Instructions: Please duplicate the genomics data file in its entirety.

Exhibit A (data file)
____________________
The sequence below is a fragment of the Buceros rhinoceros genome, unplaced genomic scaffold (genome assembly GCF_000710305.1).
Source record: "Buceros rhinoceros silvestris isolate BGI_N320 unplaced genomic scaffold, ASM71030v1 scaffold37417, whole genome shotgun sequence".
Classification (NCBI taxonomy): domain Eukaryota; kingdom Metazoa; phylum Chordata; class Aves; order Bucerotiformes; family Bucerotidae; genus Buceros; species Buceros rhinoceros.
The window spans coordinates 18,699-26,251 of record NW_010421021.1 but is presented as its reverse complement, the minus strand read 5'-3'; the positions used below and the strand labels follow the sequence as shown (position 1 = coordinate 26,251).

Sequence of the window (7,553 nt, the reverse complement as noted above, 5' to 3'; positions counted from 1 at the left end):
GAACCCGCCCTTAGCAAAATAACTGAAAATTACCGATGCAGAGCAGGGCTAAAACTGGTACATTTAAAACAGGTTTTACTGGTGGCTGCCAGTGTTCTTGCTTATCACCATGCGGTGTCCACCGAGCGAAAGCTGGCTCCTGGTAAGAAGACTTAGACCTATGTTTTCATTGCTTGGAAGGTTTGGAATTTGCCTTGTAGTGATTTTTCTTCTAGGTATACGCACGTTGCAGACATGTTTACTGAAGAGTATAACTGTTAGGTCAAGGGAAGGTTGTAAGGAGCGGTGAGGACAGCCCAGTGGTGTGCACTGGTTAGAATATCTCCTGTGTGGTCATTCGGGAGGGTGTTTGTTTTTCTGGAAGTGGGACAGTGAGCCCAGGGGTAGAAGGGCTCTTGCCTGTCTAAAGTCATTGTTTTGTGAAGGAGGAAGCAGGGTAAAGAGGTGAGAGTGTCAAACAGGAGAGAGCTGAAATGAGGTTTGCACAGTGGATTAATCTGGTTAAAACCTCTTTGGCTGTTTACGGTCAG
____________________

The sequence below is a fragment of the Buceros rhinoceros genome, unplaced genomic scaffold (genome assembly GCF_000710305.1).
Source record: "Buceros rhinoceros silvestris isolate BGI_N320 unplaced genomic scaffold, ASM71030v1 scaffold37417, whole genome shotgun sequence".
Classification (NCBI taxonomy): domain Eukaryota; kingdom Metazoa; phylum Chordata; class Aves; order Bucerotiformes; family Bucerotidae; genus Buceros; species Buceros rhinoceros.
The window spans coordinates 18,699-26,251 of record NW_010421021.1 but is presented as its reverse complement, the minus strand read 5'-3'; the positions used below and the strand labels follow the sequence as shown (position 1 = coordinate 26,251).

Sequence of the window (7,553 nt, the reverse complement as noted above, 5' to 3'; positions counted from 1 at the left end):
GAACCCGCCCTTAGCAAAATAACTGAAAATTACCGATGCAGAGCAGGGCTAAAACTGGTACATTTAAAACAGGTTTTACTGGTGGCTGCCAGTGTTCTTGCTTATCACCATGCGGTGTCCACCGAGCGAAAGCTGGCTCCTGGTAAGAAGACTTAGACCTATGTTTTCATTGCTTGGAAGGTTTGGAATTTGCCTTGTAGTGATTTTTCTTCTAGGTATACGCACGTTGCAGACATGTTTACTGAAGAGTATAACTGTTAGGTCAAGGGAAGGTTGTAAGGAGCGGTGAGGACAGCCCAGTGGTGTGCACTGGTTAGAATATCTCCTGTGTGGTCATTCGGGAGGGTGTTTGTTTTTCTGGAAGTGGGACAGTGAGCCCAGGGGTAGAAGGGCTCTTGCCTGTCTAAAGTCATTGTTTTGTGAAGGAGGAAGCAGGGTAAAGAGGTGAGAGTGTCAAACAGGAGAGAGCTGAAATGAGGTTTGCACAGTGGATTAATCTGGTTAAAACCTCTTTGGCTGTTTACGGTCAG